Questions for ‘Here’s an easier way to weigh a black hole’

Astronomers have figured out how to use the disk of hot gas and dust around some black holes (like the one shown in this artist’s illustration) to measure a black hole’s mass.

Mark A. Garlick, Simons Foundation

To accompany “Here’s an easier way to weigh a black hole

Before Reading:

1.  In astronomy, is a black hole really a hole? How big can a black hole be?

During Reading:

1.  What does a black hole “eat”?

2.  What about a black hole can flicker? And what newfound information are scientists deriving from measuring that flicker?

3.  What is an accretion disk?

4.  How many black holes did Colin Burke’s team study in this new study? What did they already know about each of those black holes? How big were they?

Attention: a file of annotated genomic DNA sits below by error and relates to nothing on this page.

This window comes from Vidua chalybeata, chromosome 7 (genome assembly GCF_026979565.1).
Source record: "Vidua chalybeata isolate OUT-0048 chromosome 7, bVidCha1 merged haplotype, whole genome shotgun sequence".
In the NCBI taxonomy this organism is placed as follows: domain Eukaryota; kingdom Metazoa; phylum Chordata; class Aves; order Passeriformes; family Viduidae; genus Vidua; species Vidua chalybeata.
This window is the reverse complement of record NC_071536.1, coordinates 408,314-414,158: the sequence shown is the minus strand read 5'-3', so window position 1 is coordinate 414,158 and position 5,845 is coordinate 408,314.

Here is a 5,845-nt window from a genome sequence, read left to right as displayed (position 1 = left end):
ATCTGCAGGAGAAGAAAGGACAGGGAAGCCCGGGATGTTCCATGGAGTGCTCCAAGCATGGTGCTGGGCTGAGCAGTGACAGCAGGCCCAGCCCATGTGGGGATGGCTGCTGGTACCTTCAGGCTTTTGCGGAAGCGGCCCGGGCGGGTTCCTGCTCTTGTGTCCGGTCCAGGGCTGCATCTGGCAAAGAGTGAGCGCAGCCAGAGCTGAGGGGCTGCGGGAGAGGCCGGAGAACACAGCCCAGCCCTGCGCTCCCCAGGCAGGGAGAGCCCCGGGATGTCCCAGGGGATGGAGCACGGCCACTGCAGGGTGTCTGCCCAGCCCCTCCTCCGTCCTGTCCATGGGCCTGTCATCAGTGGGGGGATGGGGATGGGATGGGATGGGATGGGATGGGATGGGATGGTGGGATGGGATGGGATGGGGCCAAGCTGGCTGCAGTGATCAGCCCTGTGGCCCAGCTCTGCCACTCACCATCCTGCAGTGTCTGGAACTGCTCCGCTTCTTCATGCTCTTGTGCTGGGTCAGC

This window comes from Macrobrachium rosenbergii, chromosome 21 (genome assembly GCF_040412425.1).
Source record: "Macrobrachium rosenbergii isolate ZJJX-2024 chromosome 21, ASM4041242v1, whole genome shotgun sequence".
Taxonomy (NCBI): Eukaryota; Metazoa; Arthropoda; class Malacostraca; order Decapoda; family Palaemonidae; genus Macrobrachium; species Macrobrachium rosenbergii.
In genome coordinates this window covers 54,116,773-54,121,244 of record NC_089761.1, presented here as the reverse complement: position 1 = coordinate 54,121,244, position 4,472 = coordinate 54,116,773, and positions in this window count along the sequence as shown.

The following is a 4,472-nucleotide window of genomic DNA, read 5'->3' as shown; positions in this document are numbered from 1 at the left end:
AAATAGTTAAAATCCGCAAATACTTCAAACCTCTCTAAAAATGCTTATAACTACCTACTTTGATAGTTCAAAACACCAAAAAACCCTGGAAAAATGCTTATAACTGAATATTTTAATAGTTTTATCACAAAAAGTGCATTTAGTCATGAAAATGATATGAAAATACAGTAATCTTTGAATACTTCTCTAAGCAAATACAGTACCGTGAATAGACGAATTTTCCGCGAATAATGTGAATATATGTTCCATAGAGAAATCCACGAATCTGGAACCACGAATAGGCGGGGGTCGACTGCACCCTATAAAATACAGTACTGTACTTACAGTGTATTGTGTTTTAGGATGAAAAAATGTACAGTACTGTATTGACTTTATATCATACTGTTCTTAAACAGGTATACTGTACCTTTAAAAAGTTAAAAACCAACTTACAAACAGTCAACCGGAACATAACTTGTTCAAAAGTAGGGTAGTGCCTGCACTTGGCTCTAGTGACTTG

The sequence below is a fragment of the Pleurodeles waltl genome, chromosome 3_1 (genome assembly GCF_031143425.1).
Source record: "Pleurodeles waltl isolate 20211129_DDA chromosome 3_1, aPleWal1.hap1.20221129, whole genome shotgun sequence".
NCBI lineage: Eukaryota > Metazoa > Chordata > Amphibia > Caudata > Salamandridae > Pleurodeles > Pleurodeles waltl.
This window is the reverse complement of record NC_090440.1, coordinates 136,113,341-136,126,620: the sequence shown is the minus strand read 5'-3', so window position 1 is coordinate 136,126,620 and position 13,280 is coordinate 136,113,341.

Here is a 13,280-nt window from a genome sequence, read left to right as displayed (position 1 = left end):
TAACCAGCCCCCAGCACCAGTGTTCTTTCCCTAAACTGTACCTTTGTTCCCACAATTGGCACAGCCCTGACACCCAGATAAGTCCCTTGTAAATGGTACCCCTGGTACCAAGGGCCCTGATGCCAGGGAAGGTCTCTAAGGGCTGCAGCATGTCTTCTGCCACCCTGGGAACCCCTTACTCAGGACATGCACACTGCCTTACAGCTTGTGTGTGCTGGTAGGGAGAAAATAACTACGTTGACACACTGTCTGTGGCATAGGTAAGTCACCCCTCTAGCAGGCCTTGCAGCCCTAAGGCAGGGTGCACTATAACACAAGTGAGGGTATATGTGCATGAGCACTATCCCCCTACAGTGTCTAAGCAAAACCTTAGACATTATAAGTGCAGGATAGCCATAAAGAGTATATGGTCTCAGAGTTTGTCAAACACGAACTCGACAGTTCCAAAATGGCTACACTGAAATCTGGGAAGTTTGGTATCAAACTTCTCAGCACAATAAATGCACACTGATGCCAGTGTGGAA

5.  Which black hole flickered fastest and which most slowly?

6.  What types of black holes did the researchers not study — and why?

7.  Flicker measurements are the easiest way to gauge the size of a black hole, Burke says. But it’s not the fastest. Why? How are upcoming observations with the Vera C. Rubin Observatory likely to help?

After Reading:

1.  Black holes are among the many mysterious phenomena in our universe. Imagine you are running the science program at NASA, the European Space Agency or some other major institution. What are the five things you would most like to learn about the cosmos and in what order? Explain your first choice and how it made it to the top of your list.